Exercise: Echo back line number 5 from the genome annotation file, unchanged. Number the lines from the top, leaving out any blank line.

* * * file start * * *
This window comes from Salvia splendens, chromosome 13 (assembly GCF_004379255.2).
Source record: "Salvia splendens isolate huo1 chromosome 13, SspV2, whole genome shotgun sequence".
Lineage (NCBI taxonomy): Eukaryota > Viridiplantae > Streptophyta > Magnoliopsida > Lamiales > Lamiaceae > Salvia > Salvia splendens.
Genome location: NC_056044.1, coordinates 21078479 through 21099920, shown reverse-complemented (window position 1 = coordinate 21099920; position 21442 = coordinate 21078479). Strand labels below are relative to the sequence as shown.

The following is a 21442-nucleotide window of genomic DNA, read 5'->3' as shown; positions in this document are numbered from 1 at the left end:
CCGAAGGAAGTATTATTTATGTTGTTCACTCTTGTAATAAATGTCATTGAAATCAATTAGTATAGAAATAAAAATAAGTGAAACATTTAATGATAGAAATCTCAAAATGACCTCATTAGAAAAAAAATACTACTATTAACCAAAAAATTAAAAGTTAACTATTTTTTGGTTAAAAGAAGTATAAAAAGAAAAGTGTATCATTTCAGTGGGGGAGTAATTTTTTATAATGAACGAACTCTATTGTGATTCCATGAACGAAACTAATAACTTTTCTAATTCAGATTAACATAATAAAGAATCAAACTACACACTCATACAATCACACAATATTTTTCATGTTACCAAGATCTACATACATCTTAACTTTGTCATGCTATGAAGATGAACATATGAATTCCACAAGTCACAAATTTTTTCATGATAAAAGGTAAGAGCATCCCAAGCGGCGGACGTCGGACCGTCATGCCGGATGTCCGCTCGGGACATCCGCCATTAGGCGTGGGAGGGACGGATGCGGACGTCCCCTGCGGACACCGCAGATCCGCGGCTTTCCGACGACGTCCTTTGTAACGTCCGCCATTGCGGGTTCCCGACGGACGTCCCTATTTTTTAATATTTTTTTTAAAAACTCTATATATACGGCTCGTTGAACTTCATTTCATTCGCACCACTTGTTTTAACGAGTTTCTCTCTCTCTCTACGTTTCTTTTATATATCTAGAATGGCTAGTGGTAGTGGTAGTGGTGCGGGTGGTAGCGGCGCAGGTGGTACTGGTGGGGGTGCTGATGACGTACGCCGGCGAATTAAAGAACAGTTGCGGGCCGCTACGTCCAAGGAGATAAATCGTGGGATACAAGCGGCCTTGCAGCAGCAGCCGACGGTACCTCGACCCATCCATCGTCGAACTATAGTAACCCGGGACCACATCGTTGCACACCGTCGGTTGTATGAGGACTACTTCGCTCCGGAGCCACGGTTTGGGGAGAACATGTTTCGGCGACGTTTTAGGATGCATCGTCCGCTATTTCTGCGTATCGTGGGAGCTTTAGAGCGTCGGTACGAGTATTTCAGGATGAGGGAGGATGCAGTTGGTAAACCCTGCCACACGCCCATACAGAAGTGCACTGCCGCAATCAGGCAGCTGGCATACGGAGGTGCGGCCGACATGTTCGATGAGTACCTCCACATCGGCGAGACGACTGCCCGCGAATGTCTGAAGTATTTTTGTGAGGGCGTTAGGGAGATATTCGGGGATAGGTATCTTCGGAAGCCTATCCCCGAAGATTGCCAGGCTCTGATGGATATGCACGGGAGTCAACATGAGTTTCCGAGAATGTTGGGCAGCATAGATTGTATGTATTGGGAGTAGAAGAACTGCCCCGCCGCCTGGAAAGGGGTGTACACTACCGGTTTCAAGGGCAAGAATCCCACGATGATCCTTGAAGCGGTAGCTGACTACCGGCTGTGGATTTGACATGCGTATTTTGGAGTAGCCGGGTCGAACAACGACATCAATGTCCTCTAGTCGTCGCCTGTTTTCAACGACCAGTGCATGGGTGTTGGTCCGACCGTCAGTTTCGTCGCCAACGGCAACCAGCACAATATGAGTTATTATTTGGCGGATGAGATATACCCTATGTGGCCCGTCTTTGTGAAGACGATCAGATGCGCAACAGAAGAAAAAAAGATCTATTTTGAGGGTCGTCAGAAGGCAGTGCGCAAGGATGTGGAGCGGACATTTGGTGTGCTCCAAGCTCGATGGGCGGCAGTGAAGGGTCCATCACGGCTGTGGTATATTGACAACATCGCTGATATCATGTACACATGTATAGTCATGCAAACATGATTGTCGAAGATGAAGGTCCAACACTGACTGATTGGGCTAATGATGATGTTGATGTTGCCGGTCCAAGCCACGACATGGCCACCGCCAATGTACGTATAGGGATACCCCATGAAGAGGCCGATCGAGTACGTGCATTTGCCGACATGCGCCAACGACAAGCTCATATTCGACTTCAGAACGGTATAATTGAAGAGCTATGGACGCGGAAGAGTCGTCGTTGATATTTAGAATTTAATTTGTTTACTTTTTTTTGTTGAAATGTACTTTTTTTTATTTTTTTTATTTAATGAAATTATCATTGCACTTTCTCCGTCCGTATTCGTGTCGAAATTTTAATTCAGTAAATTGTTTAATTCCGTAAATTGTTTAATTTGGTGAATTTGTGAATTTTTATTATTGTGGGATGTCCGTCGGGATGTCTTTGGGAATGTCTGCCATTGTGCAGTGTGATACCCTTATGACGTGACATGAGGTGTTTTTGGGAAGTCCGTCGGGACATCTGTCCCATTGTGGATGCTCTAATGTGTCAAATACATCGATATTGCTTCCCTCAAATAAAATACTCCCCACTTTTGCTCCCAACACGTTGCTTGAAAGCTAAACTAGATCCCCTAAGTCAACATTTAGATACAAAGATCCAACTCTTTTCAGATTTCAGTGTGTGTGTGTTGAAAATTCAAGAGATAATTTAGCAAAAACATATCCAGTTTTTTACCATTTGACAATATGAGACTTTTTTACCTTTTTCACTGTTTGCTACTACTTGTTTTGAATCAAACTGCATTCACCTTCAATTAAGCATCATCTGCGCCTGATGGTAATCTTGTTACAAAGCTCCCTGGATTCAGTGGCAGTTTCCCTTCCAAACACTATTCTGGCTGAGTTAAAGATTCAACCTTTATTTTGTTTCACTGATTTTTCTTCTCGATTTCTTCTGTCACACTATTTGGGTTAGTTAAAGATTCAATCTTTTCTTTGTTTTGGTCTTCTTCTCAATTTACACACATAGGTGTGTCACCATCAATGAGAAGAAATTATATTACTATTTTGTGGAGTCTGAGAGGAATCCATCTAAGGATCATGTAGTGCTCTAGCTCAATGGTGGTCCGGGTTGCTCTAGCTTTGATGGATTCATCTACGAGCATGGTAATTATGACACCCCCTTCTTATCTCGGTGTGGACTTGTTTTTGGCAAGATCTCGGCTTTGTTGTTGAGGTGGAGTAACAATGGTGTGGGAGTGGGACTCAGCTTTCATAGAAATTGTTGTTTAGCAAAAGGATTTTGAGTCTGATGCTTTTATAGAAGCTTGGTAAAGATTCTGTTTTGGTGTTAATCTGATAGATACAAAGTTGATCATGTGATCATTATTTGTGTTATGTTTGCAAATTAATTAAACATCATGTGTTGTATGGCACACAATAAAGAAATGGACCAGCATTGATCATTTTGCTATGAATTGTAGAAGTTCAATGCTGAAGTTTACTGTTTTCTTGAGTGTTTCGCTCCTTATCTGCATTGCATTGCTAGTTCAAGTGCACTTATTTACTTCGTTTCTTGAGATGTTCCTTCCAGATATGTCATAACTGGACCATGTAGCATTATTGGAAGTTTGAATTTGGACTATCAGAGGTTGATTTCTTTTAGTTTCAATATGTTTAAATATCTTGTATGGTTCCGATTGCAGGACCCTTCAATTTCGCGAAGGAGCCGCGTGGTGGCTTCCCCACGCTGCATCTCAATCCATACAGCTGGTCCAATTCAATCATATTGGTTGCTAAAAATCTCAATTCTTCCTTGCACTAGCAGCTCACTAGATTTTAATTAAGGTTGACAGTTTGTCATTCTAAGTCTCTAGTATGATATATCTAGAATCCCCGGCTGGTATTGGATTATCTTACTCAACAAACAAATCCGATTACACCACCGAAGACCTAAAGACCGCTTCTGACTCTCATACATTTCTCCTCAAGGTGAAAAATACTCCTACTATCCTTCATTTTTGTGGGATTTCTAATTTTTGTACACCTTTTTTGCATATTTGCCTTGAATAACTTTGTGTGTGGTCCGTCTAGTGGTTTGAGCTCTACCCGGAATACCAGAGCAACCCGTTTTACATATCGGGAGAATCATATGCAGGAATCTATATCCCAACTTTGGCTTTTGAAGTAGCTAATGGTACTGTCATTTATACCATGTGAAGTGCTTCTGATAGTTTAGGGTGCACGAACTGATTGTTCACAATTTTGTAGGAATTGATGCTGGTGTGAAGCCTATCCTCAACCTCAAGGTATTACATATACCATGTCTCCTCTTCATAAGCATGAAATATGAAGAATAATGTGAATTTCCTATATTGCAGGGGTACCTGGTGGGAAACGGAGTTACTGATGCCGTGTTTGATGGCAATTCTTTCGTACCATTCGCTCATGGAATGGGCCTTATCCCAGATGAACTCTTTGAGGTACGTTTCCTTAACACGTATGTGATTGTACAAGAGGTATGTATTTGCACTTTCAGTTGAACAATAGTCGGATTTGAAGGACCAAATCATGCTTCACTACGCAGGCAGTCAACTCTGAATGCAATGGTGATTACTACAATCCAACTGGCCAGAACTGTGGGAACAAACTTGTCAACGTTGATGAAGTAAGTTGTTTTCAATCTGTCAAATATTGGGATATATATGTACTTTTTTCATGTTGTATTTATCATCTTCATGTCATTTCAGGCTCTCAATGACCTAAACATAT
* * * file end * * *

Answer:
The following is a 21442-nucleotide window of genomic DNA, read 5'->3' as shown; positions in this document are numbered from 1 at the left end: